On Playfeed: Is being too good at Shadow of Mordor robbing me of a better experience?

Latest Gear Live Videos

MacBook Air SSD review

MacBook Air SSD review

First things first - the took no one by surprise. We all knew, based on the reports churning out of the rumor mill, that had a subnotebook up their sleeve, and all signs were pointing at MacWorld 2008 for it’s introduction to the world. Heck, even the name of the product got out there before Steve got a chance to announce it at the event. Of course, that wasn’t the only thing that leaked before MacWorld 2008, as we got our hands on the iPhone 1.1.3 firmware weeks before it was officially announced.

What we didn’t know was how the Air would look. When Steve pulled the computer out of manila envelope, everyone was wowed. The MacBook Air is thin. T-H-I-N. At it’s smallest point, the Air is just 0.16 inches thin. That is thinner than both the and iPod touch. The larger side is just 0.76 inches. Again, tiny. See for yourself in our MacBook Air unboxing gallery.

As for the rest of the specs, the Air is the same brushed aluminum color that you will find on the MacBook Pro line, and is available in 1.6GHz and 1.8GHz Core 2 Duo speeds. Both models come with 2GB of non-upgradable RAM, 802.11a/b/g/n Wi-Fi, a 13.3-inch widescreen LED-backlit display, and Bluetooth 2.1. As far as ports go, you will only find one micro-DVI, one USB, and one audio out jack. That’s it. As for storage, this is where the major choice comes in. You can choose between an 80 GB 4200 RPM ATA hard drive, or a 64 GB SSD (solid-state flash drive). We got our hands on the version of the MacBook Air.

We give you our thoughts on the SSD-based MacBook Air in our full review.

Click to continue reading MacBook Air SSD review


Advertisement

Gallery: MacBook Air unboxing

Posted by Andru Edwards Categories: Apple, Features, Galleries, Laptop

MacBook Air revealed

‘s latest gem, the , has been around for just about two weeks now. We got our hands on one of the -based units, and are currently working on our full review. In the meantime, we figured this unboxing gallery might be of interest. We grabbed about 40 shots of the notebook that sports the mad thinness, all for your viewing pleasure in our MacBook Air unboxing gallery.

Read More | MacBook Air unboxing gallery

Gallery: Gallery: MacBook Air unboxing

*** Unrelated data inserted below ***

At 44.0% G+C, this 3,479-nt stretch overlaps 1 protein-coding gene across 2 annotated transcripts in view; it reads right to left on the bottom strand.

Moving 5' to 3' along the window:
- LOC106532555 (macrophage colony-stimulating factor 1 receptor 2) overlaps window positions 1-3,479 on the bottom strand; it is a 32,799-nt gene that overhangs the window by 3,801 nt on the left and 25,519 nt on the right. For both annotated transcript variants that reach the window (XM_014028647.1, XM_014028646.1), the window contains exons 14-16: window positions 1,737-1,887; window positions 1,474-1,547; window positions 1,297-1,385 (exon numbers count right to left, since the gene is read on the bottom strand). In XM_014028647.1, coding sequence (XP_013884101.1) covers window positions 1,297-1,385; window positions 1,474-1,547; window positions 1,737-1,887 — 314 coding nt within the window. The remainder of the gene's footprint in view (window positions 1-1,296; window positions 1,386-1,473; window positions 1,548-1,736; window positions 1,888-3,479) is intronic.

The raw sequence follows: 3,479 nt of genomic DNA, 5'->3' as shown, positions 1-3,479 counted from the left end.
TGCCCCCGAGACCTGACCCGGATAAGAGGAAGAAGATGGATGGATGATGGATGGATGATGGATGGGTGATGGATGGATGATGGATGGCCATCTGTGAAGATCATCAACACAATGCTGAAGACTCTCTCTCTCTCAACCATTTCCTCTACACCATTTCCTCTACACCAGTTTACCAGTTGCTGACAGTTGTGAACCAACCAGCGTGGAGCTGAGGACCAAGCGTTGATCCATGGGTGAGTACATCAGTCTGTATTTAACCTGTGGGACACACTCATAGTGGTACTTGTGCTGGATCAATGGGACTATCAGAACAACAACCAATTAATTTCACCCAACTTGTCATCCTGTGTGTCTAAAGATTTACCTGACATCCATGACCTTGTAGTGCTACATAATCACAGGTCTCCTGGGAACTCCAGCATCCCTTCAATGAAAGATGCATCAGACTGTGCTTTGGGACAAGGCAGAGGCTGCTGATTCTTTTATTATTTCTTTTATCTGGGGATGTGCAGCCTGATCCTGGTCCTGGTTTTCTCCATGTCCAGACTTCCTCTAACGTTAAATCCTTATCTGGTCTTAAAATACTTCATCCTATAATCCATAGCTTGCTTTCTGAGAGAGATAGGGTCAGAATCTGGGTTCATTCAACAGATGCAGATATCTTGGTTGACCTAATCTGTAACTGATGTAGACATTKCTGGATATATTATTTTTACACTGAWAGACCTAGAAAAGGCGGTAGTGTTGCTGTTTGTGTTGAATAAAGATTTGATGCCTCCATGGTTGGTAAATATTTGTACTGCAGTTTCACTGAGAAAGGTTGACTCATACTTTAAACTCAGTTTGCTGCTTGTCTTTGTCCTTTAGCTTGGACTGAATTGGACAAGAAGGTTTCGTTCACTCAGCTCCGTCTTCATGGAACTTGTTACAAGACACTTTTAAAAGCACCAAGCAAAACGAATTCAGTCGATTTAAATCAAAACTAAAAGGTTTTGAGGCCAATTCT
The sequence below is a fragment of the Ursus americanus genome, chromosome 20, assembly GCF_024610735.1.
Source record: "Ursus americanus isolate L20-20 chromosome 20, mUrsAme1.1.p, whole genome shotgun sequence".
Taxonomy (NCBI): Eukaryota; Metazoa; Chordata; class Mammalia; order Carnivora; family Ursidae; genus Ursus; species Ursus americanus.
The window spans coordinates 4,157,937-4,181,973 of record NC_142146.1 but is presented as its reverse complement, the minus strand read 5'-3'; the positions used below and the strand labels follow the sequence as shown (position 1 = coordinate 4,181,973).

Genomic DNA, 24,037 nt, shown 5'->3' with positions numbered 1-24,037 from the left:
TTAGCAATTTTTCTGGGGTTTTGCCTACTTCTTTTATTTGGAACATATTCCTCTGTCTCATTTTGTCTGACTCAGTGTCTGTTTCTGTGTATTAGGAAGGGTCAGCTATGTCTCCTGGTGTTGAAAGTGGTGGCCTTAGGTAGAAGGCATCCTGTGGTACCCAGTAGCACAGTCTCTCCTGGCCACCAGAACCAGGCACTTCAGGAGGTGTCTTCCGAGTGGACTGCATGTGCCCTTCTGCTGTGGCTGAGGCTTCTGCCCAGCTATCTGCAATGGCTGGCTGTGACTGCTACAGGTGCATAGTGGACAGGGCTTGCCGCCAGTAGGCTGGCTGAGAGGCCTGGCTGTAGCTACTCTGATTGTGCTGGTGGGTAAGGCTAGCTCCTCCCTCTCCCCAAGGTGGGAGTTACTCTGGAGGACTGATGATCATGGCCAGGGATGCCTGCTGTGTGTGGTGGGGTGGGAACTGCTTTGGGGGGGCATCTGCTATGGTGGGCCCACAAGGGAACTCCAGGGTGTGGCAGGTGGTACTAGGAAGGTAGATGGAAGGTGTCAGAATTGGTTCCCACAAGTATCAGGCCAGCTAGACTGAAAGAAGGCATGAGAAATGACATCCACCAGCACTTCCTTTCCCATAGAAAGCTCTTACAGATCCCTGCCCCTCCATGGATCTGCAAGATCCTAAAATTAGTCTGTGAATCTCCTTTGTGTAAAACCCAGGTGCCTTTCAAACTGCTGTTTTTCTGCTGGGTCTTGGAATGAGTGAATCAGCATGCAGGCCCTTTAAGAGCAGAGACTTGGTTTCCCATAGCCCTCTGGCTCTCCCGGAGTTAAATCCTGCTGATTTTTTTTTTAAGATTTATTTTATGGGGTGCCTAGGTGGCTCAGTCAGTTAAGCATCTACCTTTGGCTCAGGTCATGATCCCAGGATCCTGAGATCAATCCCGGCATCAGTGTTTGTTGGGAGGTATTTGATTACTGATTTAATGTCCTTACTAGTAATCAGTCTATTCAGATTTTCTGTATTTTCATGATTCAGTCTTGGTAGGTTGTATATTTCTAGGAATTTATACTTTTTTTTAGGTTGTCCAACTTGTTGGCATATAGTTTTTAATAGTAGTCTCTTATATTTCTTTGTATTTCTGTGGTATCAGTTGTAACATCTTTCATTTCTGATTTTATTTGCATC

Unboxing Live 031: MacBook Air SuperDrive unboxing

Yesterday we hit you with our MacBook Air unboxing video, giving you a look at the SSD version of the notebook. Today, we bring you our unboxing video and demonstration of the MacBook Air SuperDrive.

As you probably know by now, the MacBook Air doesn’t include any sort of optical drive built-in to the unit. While the Remote Disc feature is nice, sometimes you just want to have a dedicated optical drive. I’d hate to install Vista in Boot Camp using Remote Disc, if that is even possible. For what it’s worth, we think this is a worthy purchase to go alongside your MacBook Air notebook. You just never know when you’ll need it.


Unboxing Live 030: MacBook Air unboxing video

Posted by Andru Edwards Categories: Apple, Features, Laptop, PC, Videocasts

The MacBook Air is the latest gem of a notebook from the Apple folks. Aimed at those who need something super portable (or, ultra-portable), the Air features a 13-inch LED backlit screen, a full-sized backlit keyboard, and it weighs just three pounds.

We got our hands on the version of the MacBook Air, so we boot it up and give you a look at it’s startup time as well. The Air comes with a

Mini

Micro DVI-to-DVI cable, and

Mini

Micro DVI-to-VGA cable, and the expected power charger and software. We also noticed that the box it ships in is a lot smaller than those of previous Apple notebooks. Check out the video to see for yourself.


CES 2008 Video: Sandisk SSD Drive Technology

Many companies showed of Solid State Disks () at , but none so cost effectively as Sandisk. As usual is bringing a product to market that beats the price of it’s competitors while still not skimping on features. SSD drives are an effective way to increase performance and battery life on notebooks without requiring re-engineering. Available now in a variety of capacities and price points - look for them in stores or devices soon.


MacWorld 2008: Apple MacBook Air Notebook Announced

MacBook Air

During this morning’s keynote, announced the new MacBook Air notebook. We’ve all been expecting some sort of Apple sub-notebook, and this one looks amazing. Apple it touting this as the “world’s thinnest notebook”. The MacBook Air is 0.16-inches to 0.76-inches. The thickest part of the Air is thinner than the thinnest part of a Sony TZ series notebook. That is impressive. The device features an 80 GB 1.8-inch hard drive, with a 64 GB SSD drive as an option. It ships standard with 2 GB of RAM and a 1.6 GHz Intel Core 2 Duo chip, with the option to switch to 1.8 GHz. Other features include a 45-watt MagSafe, 1 USB 2.0 port, a Micro-DVI port, and audio out. There is no Ethernet port (otherwise they couldn’t have gotten it this thin) so you will have to rely on the built-in 802.11n WiFI and Bluetooth 2.1+EDR. The MacBook Air also leaves out the optical drive, but you can purchase an external SuperDrive accessory for $99 USD. It also ships with software that allows it to “borrow” the optical drive of another Mac or PC. Expect 5 hours of battery life out of this one - or more if you opt for the drive. The MacBook Air will hit retail in about two weeks, and will cost $1799. Pre-orders start today.

Read More | MacBook Air Product Page

Advertisement